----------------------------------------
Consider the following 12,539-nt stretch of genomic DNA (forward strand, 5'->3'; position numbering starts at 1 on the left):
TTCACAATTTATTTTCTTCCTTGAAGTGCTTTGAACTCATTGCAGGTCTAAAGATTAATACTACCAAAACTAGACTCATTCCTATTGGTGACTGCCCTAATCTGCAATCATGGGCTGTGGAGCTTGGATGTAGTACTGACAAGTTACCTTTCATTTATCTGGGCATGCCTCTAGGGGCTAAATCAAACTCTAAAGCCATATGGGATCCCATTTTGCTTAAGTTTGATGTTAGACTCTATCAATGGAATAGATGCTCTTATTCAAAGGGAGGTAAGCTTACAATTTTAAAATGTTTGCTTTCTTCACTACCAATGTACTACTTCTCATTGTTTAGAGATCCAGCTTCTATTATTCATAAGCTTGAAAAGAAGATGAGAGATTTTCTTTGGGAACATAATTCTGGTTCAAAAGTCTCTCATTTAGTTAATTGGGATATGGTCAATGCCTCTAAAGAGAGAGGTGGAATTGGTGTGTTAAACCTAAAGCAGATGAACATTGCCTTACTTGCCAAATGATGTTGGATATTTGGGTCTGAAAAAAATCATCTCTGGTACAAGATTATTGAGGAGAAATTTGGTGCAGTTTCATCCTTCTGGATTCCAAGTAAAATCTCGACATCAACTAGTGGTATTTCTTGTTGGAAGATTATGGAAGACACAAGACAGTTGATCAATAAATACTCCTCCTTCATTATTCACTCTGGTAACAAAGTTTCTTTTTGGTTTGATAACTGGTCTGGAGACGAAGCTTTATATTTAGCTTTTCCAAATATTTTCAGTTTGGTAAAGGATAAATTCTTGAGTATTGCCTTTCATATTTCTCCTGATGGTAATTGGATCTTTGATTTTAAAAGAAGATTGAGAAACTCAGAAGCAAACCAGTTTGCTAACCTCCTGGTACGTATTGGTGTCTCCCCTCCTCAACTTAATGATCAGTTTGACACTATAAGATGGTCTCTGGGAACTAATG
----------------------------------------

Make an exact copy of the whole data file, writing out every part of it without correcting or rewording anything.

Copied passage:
Consider the following 12,539-nt stretch of genomic DNA (forward strand, 5'->3'; position numbering starts at 1 on the left):
TTCACAATTTATTTTCTTCCTTGAAGTGCTTTGAACTCATTGCAGGTCTAAAGATTAATACTACCAAAACTAGACTCATTCCTATTGGTGACTGCCCTAATCTGCAATCATGGGCTGTGGAGCTTGGATGTAGTACTGACAAGTTACCTTTCATTTATCTGGGCATGCCTCTAGGGGCTAAATCAAACTCTAAAGCCATATGGGATCCCATTTTGCTTAAGTTTGATGTTAGACTCTATCAATGGAATAGATGCTCTTATTCAAAGGGAGGTAAGCTTACAATTTTAAAATGTTTGCTTTCTTCACTACCAATGTACTACTTCTCATTGTTTAGAGATCCAGCTTCTATTATTCATAAGCTTGAAAAGAAGATGAGAGATTTTCTTTGGGAACATAATTCTGGTTCAAAAGTCTCTCATTTAGTTAATTGGGATATGGTCAATGCCTCTAAAGAGAGAGGTGGAATTGGTGTGTTAAACCTAAAGCAGATGAACATTGCCTTACTTGCCAAATGATGTTGGATATTTGGGTCTGAAAAAAATCATCTCTGGTACAAGATTATTGAGGAGAAATTTGGTGCAGTTTCATCCTTCTGGATTCCAAGTAAAATCTCGACATCAACTAGTGGTATTTCTTGTTGGAAGATTATGGAAGACACAAGACAGTTGATCAATAAATACTCCTCCTTCATTATTCACTCTGGTAACAAAGTTTCTTTTTGGTTTGATAACTGGTCTGGAGACGAAGCTTTATATTTAGCTTTTCCAAATATTTTCAGTTTGGTAAAGGATAAATTCTTGAGTATTGCCTTTCATATTTCTCCTGATGGTAATTGGATCTTTGATTTTAAAAGAAGATTGAGAAACTCAGAAGCAAACCAGTTTGCTAACCTCCTGGTACGTATTGGTGTCTCCCCTCCTCAACTTAATGATCAGTTTGACACTATAAGATGGTCTCTGGGAACTAATG